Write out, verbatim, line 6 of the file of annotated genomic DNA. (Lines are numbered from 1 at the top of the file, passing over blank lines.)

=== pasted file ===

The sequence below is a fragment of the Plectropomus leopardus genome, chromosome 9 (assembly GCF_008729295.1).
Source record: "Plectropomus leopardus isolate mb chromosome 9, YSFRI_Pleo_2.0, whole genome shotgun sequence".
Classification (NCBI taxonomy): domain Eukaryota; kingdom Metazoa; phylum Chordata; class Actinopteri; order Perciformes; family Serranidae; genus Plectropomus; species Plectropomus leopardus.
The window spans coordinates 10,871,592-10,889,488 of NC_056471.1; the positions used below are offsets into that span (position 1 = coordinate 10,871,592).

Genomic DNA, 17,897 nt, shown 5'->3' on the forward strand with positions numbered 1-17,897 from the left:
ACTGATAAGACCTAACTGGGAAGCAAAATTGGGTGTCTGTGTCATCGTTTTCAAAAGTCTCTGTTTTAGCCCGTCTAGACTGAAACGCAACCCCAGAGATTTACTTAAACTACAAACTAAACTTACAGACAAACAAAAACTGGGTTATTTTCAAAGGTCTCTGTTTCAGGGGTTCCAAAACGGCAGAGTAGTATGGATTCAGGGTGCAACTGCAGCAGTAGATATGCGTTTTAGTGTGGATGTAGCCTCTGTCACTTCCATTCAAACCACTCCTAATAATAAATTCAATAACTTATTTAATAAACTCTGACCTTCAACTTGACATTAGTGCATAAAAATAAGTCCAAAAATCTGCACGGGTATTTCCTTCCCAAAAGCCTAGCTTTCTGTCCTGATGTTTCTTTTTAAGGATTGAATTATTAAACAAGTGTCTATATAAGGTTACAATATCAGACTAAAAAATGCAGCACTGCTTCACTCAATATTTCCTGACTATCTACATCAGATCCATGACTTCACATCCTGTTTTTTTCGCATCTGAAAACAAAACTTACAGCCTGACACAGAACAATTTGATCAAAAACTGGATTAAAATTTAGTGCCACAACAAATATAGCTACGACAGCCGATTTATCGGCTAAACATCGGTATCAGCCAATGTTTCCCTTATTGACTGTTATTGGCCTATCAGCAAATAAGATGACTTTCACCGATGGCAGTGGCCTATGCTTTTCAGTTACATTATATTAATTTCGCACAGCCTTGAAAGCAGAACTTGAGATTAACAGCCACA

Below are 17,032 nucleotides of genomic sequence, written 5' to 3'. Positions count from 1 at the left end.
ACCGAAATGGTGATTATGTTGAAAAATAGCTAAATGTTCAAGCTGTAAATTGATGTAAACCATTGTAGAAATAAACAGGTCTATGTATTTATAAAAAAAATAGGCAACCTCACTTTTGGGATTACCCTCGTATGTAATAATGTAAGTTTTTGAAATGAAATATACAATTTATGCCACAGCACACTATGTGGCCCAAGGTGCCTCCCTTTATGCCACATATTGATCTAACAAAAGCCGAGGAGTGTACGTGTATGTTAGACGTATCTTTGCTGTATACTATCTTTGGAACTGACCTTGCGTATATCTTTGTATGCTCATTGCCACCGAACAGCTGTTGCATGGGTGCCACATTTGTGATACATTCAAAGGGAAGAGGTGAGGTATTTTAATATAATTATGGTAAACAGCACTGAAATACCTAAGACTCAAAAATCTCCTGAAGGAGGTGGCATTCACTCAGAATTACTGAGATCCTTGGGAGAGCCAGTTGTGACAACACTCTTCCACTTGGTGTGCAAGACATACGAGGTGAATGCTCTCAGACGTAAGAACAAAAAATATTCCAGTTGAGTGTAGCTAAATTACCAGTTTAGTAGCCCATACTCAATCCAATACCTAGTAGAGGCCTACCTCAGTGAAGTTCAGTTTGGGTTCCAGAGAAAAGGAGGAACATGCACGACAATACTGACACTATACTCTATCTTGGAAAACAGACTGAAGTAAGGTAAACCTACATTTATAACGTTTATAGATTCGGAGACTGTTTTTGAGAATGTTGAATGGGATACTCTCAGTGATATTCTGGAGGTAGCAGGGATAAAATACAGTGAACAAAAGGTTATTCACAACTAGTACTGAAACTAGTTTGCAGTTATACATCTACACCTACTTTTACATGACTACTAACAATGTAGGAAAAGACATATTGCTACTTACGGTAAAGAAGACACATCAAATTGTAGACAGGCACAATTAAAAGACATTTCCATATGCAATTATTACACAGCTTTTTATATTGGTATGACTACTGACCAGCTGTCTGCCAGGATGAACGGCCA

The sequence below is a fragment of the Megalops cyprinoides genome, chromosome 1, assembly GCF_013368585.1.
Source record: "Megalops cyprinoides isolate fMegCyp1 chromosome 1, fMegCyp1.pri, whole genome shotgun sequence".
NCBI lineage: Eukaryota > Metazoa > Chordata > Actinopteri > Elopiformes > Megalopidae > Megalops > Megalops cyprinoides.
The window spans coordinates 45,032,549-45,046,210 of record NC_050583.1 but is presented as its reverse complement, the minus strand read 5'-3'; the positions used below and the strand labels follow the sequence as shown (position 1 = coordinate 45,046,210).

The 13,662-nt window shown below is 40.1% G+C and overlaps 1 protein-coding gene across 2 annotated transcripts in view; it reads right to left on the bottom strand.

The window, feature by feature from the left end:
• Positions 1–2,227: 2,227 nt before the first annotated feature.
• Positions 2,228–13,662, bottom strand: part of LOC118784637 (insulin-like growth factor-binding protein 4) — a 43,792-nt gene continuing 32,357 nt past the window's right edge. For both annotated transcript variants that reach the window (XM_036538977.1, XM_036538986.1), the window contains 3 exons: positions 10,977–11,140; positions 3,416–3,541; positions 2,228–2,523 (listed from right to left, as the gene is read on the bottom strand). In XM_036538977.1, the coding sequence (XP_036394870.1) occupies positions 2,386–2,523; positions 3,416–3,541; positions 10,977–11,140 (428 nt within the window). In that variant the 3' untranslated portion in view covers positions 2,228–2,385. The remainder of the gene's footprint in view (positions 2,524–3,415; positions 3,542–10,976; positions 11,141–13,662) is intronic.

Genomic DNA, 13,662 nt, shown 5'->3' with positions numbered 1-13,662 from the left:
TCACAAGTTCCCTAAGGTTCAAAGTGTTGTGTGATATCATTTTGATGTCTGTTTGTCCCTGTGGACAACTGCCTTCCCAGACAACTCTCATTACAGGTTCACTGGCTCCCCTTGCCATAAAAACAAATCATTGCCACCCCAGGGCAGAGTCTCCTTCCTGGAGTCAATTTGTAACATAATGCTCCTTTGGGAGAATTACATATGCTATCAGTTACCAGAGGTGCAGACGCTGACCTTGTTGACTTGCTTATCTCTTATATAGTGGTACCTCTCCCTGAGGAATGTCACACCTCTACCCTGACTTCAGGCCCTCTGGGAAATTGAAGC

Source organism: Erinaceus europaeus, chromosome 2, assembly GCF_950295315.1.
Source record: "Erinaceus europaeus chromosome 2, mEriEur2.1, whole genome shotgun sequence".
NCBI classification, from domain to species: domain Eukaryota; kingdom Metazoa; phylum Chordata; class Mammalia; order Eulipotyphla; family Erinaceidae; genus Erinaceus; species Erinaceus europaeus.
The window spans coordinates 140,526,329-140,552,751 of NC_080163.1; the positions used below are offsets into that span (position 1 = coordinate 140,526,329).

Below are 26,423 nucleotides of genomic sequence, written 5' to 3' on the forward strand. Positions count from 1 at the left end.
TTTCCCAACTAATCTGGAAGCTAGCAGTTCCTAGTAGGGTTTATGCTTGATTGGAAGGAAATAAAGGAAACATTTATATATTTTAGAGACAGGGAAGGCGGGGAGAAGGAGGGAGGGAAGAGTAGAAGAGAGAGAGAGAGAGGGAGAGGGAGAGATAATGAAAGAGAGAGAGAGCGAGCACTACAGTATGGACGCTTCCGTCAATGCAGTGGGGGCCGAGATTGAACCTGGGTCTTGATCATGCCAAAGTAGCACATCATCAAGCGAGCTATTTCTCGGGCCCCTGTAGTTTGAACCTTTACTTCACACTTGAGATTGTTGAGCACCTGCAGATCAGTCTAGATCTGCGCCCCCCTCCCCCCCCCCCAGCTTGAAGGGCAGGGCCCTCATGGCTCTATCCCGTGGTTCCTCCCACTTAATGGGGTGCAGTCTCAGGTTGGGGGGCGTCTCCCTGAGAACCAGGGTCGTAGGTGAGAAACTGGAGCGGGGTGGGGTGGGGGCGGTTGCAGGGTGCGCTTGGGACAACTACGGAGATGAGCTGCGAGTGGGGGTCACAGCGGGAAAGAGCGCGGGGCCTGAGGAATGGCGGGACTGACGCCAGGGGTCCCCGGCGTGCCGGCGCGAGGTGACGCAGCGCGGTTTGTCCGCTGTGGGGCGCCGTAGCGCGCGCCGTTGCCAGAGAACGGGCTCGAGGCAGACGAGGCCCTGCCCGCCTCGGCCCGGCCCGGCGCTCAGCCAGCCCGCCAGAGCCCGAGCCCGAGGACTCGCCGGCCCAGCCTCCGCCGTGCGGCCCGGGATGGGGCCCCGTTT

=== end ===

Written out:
ACTGATAAGACCTAACTGGGAAGCAAAATTGGGTGTCTGTGTCATCGTTTTCAAAAGTCTCTGTTTTAGCCCGTCTAGACTGAAACGCAACCCCAGAGATTTACTTAAACTACAAACTAAACTTACAGACAAACAAAAACTGGGTTATTTTCAAAGGTCTCTGTTTCAGGGGTTCCAAAACGGCAGAGTAGTATGGATTCAGGGTGCAACTGCAGCAGTAGATATGCGTTTTAGTGTGGATGTAGCCTCTGTCACTTCCATTCAAACCACTCCTAATAATAAATTCAATAACTTATTTAATAAACTCTGACCTTCAACTTGACATTAGTGCATAAAAATAAGTCCAAAAATCTGCACGGGTATTTCCTTCCCAAAAGCCTAGCTTTCTGTCCTGATGTTTCTTTTTAAGGATTGAATTATTAAACAAGTGTCTATATAAGGTTACAATATCAGACTAAAAAATGCAGCACTGCTTCACTCAATATTTCCTGACTATCTACATCAGATCCATGACTTCACATCCTGTTTTTTTCGCATCTGAAAACAAAACTTACAGCCTGACACAGAACAATTTGATCAAAAACTGGATTAAAATTTAGTGCCACAACAAATATAGCTACGACAGCCGATTTATCGGCTAAACATCGGTATCAGCCAATGTTTCCCTTATTGACTGTTATTGGCCTATCAGCAAATAAGATGACTTTCACCGATGGCAGTGGCCTATGCTTTTCAGTTACATTATATTAATTTCGCACAGCCTTGAAAGCAGAACTTGAGATTAACAGCCACA